This project will start with just one context by
treating FM and safety-critical communication systems with the
intention of scaling up later by encouraging similar treatment
of other contexts. In particular, railway signalling is a prime
candidate as FME has established a database on this specific area.
All these contexts could be brought under one umbrella.
For the thread the aforementioned safety lifecycle model will be used, following the style in the thesis.
The project would be implemented in several phases:
Phase 1 [3-6 months]:
The start of the project would be to determine
an appropriate framework for development. This could begin with
consideration of the PhD thesis that provides a thread from the
earliest stages of requirements elicitation through to the development
of a formal software model for a medical communications protocol.
It is sufficiently broad in scope to be able to incorporate a
significant amount of FM-related work that has been undertaken.
It would be put on-line, and then expanded using extra paragraphs
and numerous hyperlinks to suggest how other work fits, is complementary,
or takes a different course.
Once complete, it can be made available for a certain
duration to anyone with access to the internet, inviting examination
and comment. A report would be presented to summarise the response
so far and inviting a wider participation - which should lead
to Phase 2.
Phase 2 [6 months - 1 year]:
Subsequently a group of suitably qualified
individuals could meet to propose a more general framework. Once
this framework is agreed upon, a team could then be appointed
to build the structure and oversee its development, all the time
inviting contributions. The team would work mainly in an investigative
and editorial capacity - gathering and assessing relevant information,
encouraging wider participation.
The project should encourage the full publication
in HTML of various papers in such a way that each part is made
to fit neatly into a greater whole, forming one encyclopaedia.
Centres could be contacted individually and invited to contribute.
The main body of the encyclopaeadia would be hosted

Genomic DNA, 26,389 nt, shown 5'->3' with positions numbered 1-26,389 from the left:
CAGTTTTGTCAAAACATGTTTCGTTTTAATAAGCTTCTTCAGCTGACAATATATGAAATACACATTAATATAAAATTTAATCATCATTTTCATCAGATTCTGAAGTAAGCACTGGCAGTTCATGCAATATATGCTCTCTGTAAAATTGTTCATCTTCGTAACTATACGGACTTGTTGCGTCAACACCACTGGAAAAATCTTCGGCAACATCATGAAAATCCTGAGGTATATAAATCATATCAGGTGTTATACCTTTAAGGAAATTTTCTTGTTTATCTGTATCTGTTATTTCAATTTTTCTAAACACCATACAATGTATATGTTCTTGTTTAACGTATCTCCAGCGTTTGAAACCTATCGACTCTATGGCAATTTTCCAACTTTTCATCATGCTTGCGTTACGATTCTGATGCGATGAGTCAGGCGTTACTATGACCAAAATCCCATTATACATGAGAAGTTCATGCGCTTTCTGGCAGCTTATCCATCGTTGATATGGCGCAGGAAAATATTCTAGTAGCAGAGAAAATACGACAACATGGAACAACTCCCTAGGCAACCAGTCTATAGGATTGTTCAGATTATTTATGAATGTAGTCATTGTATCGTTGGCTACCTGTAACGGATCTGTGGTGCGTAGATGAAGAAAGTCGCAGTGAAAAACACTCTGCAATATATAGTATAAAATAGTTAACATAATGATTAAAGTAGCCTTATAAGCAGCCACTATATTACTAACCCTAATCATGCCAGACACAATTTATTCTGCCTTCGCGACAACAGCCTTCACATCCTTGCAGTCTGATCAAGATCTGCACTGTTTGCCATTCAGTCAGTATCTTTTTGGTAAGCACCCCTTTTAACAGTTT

on a dedicated server, probably with its own domain name. The
encyclopaedia can contain many threads depending upon the kind
of project undertaken. Those with experience of FM can then contribute
to the relevant part of the framework, either submitting / contributing
chapters or sections or links to sites showing relevant work (which
in turn should have links back to the super-site).
When such a repository is set up, then companies
considering the development of their systems can consult the source
and be able to see first of all where and how FM can relate to
their project and then preferably how to gain the relevant skills.
Once sufficient information is in place, then ways of navigating
effectively through the material can be devised, perhaps making
the site more interactive using sophisticated queries and even
Phase 3 [1 year upwards]:
The on-line encyclopaeadia would be further developed.
When the project has reached sufficient maturity,
the on-line resources could be supplemented by Compendiums
of information, these providing enhanced value-added presentations
of the on-line information, 'frozen' at particular intervals.
They can be enhanced with extra resources that take too long to
download, including extra software and videos. For instance,
take a comparative case study - click one button to see the approach
of Method 'A'; click another to see the approach of Method 'B'.